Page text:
Next was the plumbers and tinsmiths. Then the electricians. Next were the stores with ladders and heavy equipment. Next to that were the bricklayers (jokingly referred to as failed carpenters to us). Next the painters and decorators and special crew called scruffers. These men worked in the dry dock and red-leaded the side of the ships using long handled brushes to reach the underneath and sides with the red lead paint. At the end of the day, their boots, clothes, hats, and faces were all red with paint. There were no showers or baths, so they went home like that.

Then there was the mill, the carpenters shop, and the wheelwright shop.

The Mill

The mill contained the basic machines. A very large circular saw that took two men to lift out the blade for sharpening, especially done when a nail or sometimes a bullet from the war was deep inside the timber and the teeth were damaged. Also within the mill were a large bandsaw, small circular saw, tenoner, planer, and an old iron lathe that was run with a wide belt that clanked noisily. On it we turned chisel handles made from old hickory shunting poles discarded by the railway men but still usable by us. Then the cattle pens, blacksmiths, and patternmakers shop.

The Sawyer

All blades and saws were continually kept sharp and true. Floors were swept clean at the end of the working day. As to the jobs, he only accepted mortising if it was authorized by the carpenter. All apprentices had to chop out their own by hand, large or small, but he would reluctantly put stuff through the saw and planer for us. The occasional packet of cigarettes was a good bribe now and then to have a mortice chopped, but not too often.

The Characters

One old character was Mr. George. He was quite a small chap and wore an old suit (very shiny from age), an old cap, and an off-white scarf around his neck.

The wheelwright’s shop was down in the yard and was overlooked by the carpenters shop. Often it was enveloped in blue smoke pouring out of the doors and windows. Then the cry of “George has missed the hole again” was given by an observer. What that meant was that George,  when repairing a cart or sack, would have to bore a hole for a long bolt, first through one end then through the other, as the bit was not long enough to go right through. But George would occasionally miss joining the two holes. So he would put a poker in the fire til’ it was red hot, then burn down the hole until it made contact with the other hole. This enabled the bolt to go right through, but as was noted, resulted in much smoke pouring out of the work shop, leaving George glassy-eyed, coughing, wheezing, and gasping for breath. But still with a smile on his face!

During lunch time, we apprentices would go down to see him and to hear him tell us the tale of working life when he was strong and healthy; and how colorful it was too!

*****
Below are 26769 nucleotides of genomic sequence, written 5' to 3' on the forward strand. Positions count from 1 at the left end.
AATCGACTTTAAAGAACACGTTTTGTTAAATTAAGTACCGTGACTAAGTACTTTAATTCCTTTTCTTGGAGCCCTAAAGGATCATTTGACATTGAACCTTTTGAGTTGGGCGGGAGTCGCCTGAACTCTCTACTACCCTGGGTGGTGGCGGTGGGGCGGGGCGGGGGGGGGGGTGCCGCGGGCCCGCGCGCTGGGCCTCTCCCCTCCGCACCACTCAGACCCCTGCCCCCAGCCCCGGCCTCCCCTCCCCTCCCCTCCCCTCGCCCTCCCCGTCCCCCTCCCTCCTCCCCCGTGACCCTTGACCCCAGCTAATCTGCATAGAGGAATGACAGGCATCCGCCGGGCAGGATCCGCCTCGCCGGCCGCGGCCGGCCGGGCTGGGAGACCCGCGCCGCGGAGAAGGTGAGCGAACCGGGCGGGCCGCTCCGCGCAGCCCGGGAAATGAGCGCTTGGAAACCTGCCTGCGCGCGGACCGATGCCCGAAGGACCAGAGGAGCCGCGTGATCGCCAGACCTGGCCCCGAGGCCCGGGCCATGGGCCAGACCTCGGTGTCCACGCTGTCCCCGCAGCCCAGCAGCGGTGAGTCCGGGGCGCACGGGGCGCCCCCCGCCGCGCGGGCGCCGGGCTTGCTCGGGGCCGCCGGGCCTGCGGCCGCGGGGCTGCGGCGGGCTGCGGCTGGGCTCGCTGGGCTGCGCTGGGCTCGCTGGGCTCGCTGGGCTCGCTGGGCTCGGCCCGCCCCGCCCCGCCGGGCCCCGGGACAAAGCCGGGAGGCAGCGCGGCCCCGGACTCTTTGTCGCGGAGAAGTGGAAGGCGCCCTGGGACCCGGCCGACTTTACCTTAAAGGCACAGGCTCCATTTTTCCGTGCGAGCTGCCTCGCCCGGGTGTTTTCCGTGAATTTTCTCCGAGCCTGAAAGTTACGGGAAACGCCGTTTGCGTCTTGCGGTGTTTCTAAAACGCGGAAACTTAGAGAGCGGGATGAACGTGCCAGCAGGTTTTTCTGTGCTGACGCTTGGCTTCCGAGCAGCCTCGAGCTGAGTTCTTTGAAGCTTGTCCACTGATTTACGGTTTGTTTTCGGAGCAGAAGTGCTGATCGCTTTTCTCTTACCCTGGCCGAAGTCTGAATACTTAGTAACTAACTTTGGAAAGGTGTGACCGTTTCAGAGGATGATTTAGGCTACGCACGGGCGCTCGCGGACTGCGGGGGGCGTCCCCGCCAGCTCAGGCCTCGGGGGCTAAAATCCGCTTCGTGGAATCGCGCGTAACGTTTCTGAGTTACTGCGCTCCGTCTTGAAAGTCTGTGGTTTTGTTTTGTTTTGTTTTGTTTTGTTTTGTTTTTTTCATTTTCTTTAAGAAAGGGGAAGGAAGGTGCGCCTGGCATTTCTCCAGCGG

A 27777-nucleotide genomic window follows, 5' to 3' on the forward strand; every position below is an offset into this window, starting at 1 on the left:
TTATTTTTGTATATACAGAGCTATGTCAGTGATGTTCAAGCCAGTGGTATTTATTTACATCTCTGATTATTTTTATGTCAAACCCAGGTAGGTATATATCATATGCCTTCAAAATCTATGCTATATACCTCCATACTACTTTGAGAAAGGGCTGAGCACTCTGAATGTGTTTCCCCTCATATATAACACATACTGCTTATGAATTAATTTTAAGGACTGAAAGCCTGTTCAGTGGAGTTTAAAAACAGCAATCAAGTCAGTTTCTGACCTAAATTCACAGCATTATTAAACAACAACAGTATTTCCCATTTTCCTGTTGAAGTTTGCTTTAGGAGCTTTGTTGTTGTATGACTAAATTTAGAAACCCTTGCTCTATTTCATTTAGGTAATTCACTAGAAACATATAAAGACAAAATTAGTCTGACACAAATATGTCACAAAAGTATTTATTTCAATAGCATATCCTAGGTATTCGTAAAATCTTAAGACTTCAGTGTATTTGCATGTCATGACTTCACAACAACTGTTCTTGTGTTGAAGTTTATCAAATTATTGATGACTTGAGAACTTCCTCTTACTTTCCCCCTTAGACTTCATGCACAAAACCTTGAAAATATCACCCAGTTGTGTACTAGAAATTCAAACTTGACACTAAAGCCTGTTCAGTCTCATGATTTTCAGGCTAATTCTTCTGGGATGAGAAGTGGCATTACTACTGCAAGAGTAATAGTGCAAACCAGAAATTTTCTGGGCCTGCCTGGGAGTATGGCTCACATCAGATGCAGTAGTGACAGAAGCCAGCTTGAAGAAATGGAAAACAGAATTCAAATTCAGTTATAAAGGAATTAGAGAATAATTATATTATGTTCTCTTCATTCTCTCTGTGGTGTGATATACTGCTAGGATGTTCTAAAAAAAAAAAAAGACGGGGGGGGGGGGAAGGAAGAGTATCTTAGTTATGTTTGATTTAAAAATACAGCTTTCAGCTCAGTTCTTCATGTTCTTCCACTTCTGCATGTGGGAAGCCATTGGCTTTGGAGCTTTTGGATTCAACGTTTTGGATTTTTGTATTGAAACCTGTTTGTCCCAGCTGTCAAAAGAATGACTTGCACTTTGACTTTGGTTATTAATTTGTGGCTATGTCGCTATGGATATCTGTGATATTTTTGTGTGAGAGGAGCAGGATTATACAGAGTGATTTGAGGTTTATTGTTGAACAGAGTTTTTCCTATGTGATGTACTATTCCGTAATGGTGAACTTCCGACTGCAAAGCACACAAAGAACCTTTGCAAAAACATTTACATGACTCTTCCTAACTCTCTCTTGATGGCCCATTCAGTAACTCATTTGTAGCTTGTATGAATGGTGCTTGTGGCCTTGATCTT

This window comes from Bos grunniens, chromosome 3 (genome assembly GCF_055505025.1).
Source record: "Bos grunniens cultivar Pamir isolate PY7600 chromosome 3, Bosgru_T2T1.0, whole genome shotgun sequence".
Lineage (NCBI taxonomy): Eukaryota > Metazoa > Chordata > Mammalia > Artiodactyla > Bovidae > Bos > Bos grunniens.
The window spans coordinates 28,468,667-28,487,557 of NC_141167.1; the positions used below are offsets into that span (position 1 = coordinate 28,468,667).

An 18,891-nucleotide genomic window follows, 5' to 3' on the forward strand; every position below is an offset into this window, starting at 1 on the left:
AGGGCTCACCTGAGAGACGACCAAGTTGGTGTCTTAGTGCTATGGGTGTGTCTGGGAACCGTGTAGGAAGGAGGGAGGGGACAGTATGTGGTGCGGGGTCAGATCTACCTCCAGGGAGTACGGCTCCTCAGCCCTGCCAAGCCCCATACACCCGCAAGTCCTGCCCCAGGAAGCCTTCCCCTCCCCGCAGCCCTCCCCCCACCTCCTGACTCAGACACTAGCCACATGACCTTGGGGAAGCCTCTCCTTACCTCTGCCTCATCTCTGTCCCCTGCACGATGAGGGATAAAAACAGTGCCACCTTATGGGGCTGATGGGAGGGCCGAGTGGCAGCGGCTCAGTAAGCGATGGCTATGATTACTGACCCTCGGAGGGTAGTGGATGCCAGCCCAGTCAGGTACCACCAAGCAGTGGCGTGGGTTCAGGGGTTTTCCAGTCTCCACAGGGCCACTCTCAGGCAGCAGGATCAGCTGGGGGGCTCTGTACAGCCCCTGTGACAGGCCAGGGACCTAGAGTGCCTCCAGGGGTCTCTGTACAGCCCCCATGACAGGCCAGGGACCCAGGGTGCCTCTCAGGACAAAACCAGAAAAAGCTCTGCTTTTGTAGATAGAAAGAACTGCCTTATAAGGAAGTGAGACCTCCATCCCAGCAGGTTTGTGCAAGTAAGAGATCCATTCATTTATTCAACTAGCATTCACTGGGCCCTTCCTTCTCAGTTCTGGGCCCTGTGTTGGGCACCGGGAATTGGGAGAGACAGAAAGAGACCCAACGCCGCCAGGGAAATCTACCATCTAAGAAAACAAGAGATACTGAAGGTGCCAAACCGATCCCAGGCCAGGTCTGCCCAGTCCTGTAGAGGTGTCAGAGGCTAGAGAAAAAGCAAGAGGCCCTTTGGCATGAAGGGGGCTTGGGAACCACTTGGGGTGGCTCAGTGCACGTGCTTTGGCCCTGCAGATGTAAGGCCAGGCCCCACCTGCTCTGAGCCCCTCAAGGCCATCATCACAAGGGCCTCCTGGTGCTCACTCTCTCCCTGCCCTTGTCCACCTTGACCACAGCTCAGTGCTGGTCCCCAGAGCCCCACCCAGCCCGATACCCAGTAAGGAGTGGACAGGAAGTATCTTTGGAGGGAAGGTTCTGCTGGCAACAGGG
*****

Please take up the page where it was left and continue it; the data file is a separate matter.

Another character was a man called Mr. Jack. He was a laborer. A very, very quiet man. In fact, during all the time I knew him I never heard him speak. He was, I presumed, traumatized from his experiences in the war. He always wore the same old shiny suit with no shirt, just an old jumper, and an off-white scarf around his neck. My attention was drawn to him when I had just begun my apprenticeship.

I was told that if I needed help timber carrying I could ask Jack “Snot” to assist. This name seemed to me derogatory and insulting to call him, as I was brought up to not be disrespectful to people, especially adults. The reason for the derogatory name was that Jack always had a perpetual dewdrop positioned on the end of his nose that always looked about to fall (and at times did) on the job that was being worked on. Some would say he timed it to fall on the shove halfpenny board when it was his turn and always won the game. But I think that was an exaggeration made up by a poor loser. He was always very helpful to all of the apprentices.

Jack lived in a district called Tiger Bay and cycled to work on a very old upright bike. But what was so unusual was his means of lighting. The obligatory front lamp was a lit candle in a jam jar tied on to the handlebars. The rear light was a glowing cigarette held behind him, so he would draw and hold, draw and hold, all the way to the workshop. I often think how I would have loved to have heard his story, but at the same time as a young man I didn’t pursue it, much to my regret.

All of the men in the workshop were characters in their own right. They all had pride in their work from carpenters to laborers, from painters to shipwrights, they all had respect for each trade and the material being used. There was plenty of banter (what new apprentice hasn’t been sent to trundle all the way back to the stores to ask for a skirting ladder or a bucket of sky hooks??), but never anything malicious and they always shared a desire to teach the apprentice. They were willing to pass on their knowledge, skill, and experience, and I am grateful for that!

To be continued…

Jan 152016

Editor’s Note: The following blog series, ‘Chips from the Chisel’ is John Gainey’s experience as a carpenter and joiner apprentice on the Cardiff Docks in South Wales from 1955-1960. John’s garden woodworking shop was featured in the November 2013 issue of Wood News Online.

CLICK HERE to read Part 1.

Workshop Furniture

The workshop contained everyday items for general use, namely long seating benches, small stool benches, saw horses, trestles, bench hooks, clamp blocks, mitre box, mitre block, and of course not one but two shove halfpenny boards, one of oak and the other of greenheart- french chalked.